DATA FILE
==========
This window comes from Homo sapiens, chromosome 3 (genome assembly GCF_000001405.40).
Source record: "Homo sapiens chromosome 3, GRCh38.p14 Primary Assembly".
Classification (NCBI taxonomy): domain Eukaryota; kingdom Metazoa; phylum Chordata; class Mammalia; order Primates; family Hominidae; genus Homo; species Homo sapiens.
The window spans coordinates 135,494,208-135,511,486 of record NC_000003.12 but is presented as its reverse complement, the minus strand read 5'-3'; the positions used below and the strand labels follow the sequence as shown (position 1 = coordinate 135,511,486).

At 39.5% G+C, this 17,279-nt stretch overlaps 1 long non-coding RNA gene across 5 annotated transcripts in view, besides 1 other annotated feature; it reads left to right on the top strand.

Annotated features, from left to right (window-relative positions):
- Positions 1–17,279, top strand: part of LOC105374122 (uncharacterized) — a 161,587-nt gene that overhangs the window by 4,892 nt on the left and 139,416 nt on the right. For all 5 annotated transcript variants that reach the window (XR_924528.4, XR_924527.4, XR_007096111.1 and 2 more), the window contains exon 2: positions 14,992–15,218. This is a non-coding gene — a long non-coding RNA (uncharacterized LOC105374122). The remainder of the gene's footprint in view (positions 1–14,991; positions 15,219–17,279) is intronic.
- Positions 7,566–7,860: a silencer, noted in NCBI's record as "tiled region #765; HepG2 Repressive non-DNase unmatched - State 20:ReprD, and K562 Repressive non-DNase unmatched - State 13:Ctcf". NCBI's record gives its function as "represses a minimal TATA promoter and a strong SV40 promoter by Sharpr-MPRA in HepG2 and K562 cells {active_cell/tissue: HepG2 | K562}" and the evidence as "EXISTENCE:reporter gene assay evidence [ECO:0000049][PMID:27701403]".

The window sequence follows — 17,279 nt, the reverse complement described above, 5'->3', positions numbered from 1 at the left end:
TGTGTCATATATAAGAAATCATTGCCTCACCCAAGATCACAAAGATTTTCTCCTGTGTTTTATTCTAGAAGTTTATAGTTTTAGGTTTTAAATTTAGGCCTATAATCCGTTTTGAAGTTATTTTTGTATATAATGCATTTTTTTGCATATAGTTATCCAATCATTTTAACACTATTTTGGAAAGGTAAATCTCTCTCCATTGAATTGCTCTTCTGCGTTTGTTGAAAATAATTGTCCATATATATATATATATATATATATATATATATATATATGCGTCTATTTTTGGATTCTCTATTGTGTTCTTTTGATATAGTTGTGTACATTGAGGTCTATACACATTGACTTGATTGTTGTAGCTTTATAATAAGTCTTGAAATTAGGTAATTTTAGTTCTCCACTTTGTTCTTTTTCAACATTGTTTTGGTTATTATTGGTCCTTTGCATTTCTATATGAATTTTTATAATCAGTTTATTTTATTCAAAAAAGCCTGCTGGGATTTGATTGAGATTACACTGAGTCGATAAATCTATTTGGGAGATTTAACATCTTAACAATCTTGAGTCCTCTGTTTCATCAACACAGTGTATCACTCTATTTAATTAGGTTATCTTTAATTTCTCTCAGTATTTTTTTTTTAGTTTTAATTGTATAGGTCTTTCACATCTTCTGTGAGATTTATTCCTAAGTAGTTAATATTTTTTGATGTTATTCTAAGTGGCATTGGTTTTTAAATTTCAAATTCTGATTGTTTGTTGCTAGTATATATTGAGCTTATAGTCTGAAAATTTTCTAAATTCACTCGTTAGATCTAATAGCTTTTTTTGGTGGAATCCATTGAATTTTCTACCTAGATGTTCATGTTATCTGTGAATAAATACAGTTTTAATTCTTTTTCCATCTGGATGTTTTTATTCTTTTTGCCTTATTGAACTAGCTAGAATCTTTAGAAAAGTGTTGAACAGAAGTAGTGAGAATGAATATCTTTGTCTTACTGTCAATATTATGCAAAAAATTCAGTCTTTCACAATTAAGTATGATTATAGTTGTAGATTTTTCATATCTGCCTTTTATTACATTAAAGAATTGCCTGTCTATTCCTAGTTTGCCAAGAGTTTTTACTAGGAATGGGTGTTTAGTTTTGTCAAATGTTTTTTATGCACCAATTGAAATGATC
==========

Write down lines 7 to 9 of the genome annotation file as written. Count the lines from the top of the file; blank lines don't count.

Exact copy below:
- Positions 1–17,279, top strand: part of LOC105374122 (uncharacterized) — a 161,587-nt gene that overhangs the window by 4,892 nt on the left and 139,416 nt on the right. For all 5 annotated transcript variants that reach the window (XR_924528.4, XR_924527.4, XR_007096111.1 and 2 more), the window contains exon 2: positions 14,992–15,218. This is a non-coding gene — a long non-coding RNA (uncharacterized LOC105374122). The remainder of the gene's footprint in view (positions 1–14,991; positions 15,219–17,279) is intronic.
- Positions 7,566–7,860: a silencer, noted in NCBI's record as "tiled region #765; HepG2 Repressive non-DNase unmatched - State 20:ReprD, and K562 Repressive non-DNase unmatched - State 13:Ctcf". NCBI's record gives its function as "represses a minimal TATA promoter and a strong SV40 promoter by Sharpr-MPRA in HepG2 and K562 cells {active_cell/tissue: HepG2 | K562}" and the evidence as "EXISTENCE:reporter gene assay evidence [ECO:0000049][PMID:27701403]".

The window sequence follows — 17,279 nt, the reverse complement described above, 5'->3', positions numbered from 1 at the left end: